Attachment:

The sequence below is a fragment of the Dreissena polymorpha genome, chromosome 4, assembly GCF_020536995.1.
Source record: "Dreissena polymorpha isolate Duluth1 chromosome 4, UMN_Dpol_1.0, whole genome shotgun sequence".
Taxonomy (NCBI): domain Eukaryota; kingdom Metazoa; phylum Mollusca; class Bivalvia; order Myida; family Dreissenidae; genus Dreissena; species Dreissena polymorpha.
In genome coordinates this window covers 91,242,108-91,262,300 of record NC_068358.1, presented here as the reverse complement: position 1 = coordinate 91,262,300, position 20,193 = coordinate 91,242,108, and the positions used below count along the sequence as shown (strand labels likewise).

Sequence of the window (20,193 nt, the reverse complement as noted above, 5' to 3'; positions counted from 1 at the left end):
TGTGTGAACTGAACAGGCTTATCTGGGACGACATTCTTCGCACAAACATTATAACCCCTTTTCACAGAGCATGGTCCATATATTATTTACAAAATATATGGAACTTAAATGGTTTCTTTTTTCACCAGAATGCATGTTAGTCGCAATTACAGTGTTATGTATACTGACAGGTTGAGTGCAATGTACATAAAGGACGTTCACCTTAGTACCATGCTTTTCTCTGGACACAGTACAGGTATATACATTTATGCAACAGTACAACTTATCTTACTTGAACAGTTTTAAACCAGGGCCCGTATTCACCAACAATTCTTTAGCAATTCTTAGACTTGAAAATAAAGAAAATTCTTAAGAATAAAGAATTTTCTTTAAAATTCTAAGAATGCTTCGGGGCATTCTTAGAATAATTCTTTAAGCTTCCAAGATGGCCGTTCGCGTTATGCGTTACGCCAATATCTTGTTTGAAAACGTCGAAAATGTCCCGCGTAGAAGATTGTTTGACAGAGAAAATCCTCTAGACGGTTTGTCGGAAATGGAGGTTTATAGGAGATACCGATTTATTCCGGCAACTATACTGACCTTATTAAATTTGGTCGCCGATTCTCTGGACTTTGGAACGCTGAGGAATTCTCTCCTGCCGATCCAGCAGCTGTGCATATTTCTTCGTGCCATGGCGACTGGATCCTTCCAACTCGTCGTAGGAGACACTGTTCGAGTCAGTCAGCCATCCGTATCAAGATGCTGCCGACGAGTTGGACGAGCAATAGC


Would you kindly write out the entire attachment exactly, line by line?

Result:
The sequence below is a fragment of the Dreissena polymorpha genome, chromosome 4, assembly GCF_020536995.1.
Source record: "Dreissena polymorpha isolate Duluth1 chromosome 4, UMN_Dpol_1.0, whole genome shotgun sequence".
Taxonomy (NCBI): domain Eukaryota; kingdom Metazoa; phylum Mollusca; class Bivalvia; order Myida; family Dreissenidae; genus Dreissena; species Dreissena polymorpha.
In genome coordinates this window covers 91,242,108-91,262,300 of record NC_068358.1, presented here as the reverse complement: position 1 = coordinate 91,262,300, position 20,193 = coordinate 91,242,108, and the positions used below count along the sequence as shown (strand labels likewise).

Sequence of the window (20,193 nt, the reverse complement as noted above, 5' to 3'; positions counted from 1 at the left end):
TGTGTGAACTGAACAGGCTTATCTGGGACGACATTCTTCGCACAAACATTATAACCCCTTTTCACAGAGCATGGTCCATATATTATTTACAAAATATATGGAACTTAAATGGTTTCTTTTTTCACCAGAATGCATGTTAGTCGCAATTACAGTGTTATGTATACTGACAGGTTGAGTGCAATGTACATAAAGGACGTTCACCTTAGTACCATGCTTTTCTCTGGACACAGTACAGGTATATACATTTATGCAACAGTACAACTTATCTTACTTGAACAGTTTTAAACCAGGGCCCGTATTCACCAACAATTCTTTAGCAATTCTTAGACTTGAAAATAAAGAAAATTCTTAAGAATAAAGAATTTTCTTTAAAATTCTAAGAATGCTTCGGGGCATTCTTAGAATAATTCTTTAAGCTTCCAAGATGGCCGTTCGCGTTATGCGTTACGCCAATATCTTGTTTGAAAACGTCGAAAATGTCCCGCGTAGAAGATTGTTTGACAGAGAAAATCCTCTAGACGGTTTGTCGGAAATGGAGGTTTATAGGAGATACCGATTTATTCCGGCAACTATACTGACCTTATTAAATTTGGTCGCCGATTCTCTGGACTTTGGAACGCTGAGGAATTCTCTCCTGCCGATCCAGCAGCTGTGCATATTTCTTCGTGCCATGGCGACTGGATCCTTCCAACTCGTCGTAGGAGACACTGTTCGAGTCAGTCAGCCATCCGTATCAAGATGCTGCCGACGAGTTGGACGAGCAATAGC